Monday, June 13, 2011

Moo-ey Monday

It’s Monday again. I know this because my computer said so. Otherwise, it is just like every other day. We usually do a fairly decent job keeping track of the months though…usually.

EmmaLouMae is looking pretty darn wide and it is now beyond any doubt that DollyMoo is also going to calve very soon. I have to get them into a routine of coming in twice a day so I don’t have to drag my carcass through the 20-acre field to find them and drag them up to the house. There is an Akaushi bull out there right now. These are very rare and very expensive bulls. They were imported from Japan, where they are a Japanese treasure. They are remarkable bulls.   Akaushi meat is superior to other breeds of beef. Unlike most red meat, the meat is actually better for you than turkey or bison, it LOWERS cholesterol! It is high in monounsaturated fat, which once melted, remains liquid at room temperature. So, the Akaushi beefsteak is heavily marbled, exceptionally tender, and heart healthy. It’s a break thru in the beef industry, using cattle that have been cloistered on a Japanese island for over 150 years. The few restaurants that contract for this beef charge $95 for a filet. Amazing.
Anyway, the boss was able to acquire some of these amazing bulls and as I mentioned, one is in the pasture to breed next year's nurse cows. It gives me the willies to have “Quasimoto” giving me the eyeball when I go out to check my little Jerseys. But, I digress.

Randyman went out with the 4-wheeler and a bucket of grain to bring the girls up this morning. He made many attempts to woo them with grain, trying to push them with the 4-wheeler and every other trick he could think of. I surveyed the scenery from our backyard, appreciating how nice it is to live hours away from any town…or any neighbors for that matter. An hour later, there were still 6 cows and a bull at the bottom of the field and Randyman came back…alone. They just aren’t used to Randy’s ‘cookin’.

Meantime, 25 chicks arrived with the mailman today. He brought them all the way in from the post office in town, saving me 4 hours of driving, so I gifted him with some soap. They are VERY noisy. Much noisier than 7 chicks were. My plan was to put them outside in the greenhouse, but the weather has been so cold, I wound up keeping them in the living room again. A big cardboard box will have to serve as their temporary quarters until I can no longer bear having them in here, or the weather stablizes…whichever comes first. Darn.

After spending some time with the pups, I headed back out to see if I could encourage Dolly and Emma to come up into the corrals. They were only halfway down the field by now, so I waded through grass above my waist, and lost track of the pups. I was afraid they left me to go patrol, and I had visions of Quasi-moto (the bull) doing a tap dance on me in the tall grass where I wouldn’t be found until it snowed. I hollered, begged and pleaded, shaking the bucket at two apparently deaf cows who refused to look at me, unlike Quasimoto, who wouldn’t take his eyes off of me.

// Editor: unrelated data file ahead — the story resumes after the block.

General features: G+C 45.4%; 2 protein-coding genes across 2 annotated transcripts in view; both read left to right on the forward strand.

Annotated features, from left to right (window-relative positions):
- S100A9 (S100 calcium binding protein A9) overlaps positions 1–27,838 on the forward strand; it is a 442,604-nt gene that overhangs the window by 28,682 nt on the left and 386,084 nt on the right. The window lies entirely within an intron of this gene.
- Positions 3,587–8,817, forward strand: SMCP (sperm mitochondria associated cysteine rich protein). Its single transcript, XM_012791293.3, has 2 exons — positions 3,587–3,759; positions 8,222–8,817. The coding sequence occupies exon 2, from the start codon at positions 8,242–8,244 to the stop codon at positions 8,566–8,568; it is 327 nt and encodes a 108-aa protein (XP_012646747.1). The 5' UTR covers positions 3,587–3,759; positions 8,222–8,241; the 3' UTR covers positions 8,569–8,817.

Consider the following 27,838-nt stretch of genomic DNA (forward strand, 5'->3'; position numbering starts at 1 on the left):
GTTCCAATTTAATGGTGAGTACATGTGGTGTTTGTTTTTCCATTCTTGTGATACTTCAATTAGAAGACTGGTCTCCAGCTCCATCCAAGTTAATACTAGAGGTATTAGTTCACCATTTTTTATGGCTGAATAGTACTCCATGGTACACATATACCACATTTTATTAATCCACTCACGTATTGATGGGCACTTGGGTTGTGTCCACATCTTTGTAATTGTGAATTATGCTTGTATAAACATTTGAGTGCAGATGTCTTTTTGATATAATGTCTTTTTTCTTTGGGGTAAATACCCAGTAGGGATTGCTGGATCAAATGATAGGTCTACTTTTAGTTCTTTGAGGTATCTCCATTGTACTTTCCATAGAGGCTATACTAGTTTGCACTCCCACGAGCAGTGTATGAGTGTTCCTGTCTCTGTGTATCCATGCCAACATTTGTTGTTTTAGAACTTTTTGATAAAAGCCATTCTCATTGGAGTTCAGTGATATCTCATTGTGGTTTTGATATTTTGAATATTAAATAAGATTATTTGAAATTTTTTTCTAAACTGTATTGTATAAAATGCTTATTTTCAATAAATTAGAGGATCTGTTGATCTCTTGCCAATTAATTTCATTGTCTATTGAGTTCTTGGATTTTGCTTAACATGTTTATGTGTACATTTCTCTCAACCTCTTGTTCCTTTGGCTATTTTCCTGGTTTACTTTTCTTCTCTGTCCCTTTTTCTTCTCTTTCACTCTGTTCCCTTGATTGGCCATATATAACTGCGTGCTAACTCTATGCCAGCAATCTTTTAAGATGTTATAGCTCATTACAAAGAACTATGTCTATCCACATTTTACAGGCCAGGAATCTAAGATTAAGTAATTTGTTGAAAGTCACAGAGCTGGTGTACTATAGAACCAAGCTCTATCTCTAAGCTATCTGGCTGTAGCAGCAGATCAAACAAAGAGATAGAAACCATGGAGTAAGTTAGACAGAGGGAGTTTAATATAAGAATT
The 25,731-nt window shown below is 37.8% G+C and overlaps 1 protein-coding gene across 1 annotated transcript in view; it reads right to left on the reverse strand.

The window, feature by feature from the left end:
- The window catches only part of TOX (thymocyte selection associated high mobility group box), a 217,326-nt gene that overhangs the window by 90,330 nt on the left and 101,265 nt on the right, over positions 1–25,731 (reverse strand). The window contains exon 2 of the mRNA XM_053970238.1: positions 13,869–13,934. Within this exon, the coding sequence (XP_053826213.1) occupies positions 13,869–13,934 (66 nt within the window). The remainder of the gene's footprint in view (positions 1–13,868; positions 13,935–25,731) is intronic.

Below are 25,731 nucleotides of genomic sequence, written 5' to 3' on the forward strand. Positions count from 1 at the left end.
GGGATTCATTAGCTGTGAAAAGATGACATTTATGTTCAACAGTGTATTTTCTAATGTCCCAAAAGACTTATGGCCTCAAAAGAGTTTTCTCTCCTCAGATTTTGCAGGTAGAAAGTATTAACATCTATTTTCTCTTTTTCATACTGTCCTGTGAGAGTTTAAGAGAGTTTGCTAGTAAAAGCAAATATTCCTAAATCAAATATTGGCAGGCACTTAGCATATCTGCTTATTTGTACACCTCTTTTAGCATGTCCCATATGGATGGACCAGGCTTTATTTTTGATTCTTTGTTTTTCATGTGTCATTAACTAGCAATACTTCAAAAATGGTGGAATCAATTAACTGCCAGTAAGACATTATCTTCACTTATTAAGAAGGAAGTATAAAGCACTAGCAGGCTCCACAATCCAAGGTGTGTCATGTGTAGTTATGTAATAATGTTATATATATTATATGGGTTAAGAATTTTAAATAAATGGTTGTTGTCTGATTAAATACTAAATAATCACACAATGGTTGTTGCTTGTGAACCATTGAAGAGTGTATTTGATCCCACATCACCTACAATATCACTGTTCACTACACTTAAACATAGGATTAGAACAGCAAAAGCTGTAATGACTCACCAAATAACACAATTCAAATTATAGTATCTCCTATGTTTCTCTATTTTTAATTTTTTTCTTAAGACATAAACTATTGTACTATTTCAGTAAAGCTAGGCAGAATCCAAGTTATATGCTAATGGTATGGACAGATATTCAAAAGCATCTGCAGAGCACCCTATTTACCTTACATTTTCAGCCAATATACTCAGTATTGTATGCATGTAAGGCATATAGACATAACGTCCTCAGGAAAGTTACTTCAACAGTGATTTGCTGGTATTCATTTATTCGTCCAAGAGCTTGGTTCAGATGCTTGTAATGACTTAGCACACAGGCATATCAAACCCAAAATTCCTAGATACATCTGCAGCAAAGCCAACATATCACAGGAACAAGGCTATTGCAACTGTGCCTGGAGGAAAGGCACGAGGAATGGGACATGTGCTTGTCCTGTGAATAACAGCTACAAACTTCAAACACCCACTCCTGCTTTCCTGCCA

Then the pups showed up, working their way in behind Emma. She finally turned my way and saw the bucket, and stood looking at me blankly.  I finally gave up, exasperated. I headed back towards the corrals, only to find Dolly and Emma following me, with the pups bringing up the rear.  I am still not sure how the pups got them to do that. They are not herding dogs, they are livestock guardians. But they are independent thinkers, unlike other dogs, who take their cues from man. These highly intelligent animals never cease to amaze me by the things they do.  No matter. Sweet success. 

Is this not one gorgeous Mama? She has that 'bloom' about her. Due July 17, but will probably go sooner.
And let us not forget the lovely EmmaLou...first time mama! Due July 1st and hope she doesn't go sooner!

I love my cows. I love my dogs. I love Randyman. Life is good.


  1. Ahh, the view, the flowers...the GREEN! I would happily trade places with you right now. The mommas to be are beautiful....And the bull....Where is this unique, to die for steaks producing guy's picture??

    I'm assuming the rarity & treasured beef make this a bovine whose price tag I do not want to see...but I am intrigued. To obtain this mouth watering, heart healthy steak does it require special rearing (I'm thinking of kobe beef with the massages & beer given to them..) Or can they produce this beef with traditional raising?

    Thanks for the is easy to see how you only keep track of the days of the week with your computer's aid..

  2. They require no special care or treatment. They have incredible longevity, and seem to thrive in nearly every climate. check out these links...

    The only ranch with both bulls and cows is in your state. The bulls look like pork from behind, they are so developed! Unreal.

  3. beautiful mamas! You need to get a picture of this amazing bull and post it :)!

  4. Reading your blog makes me happy :O)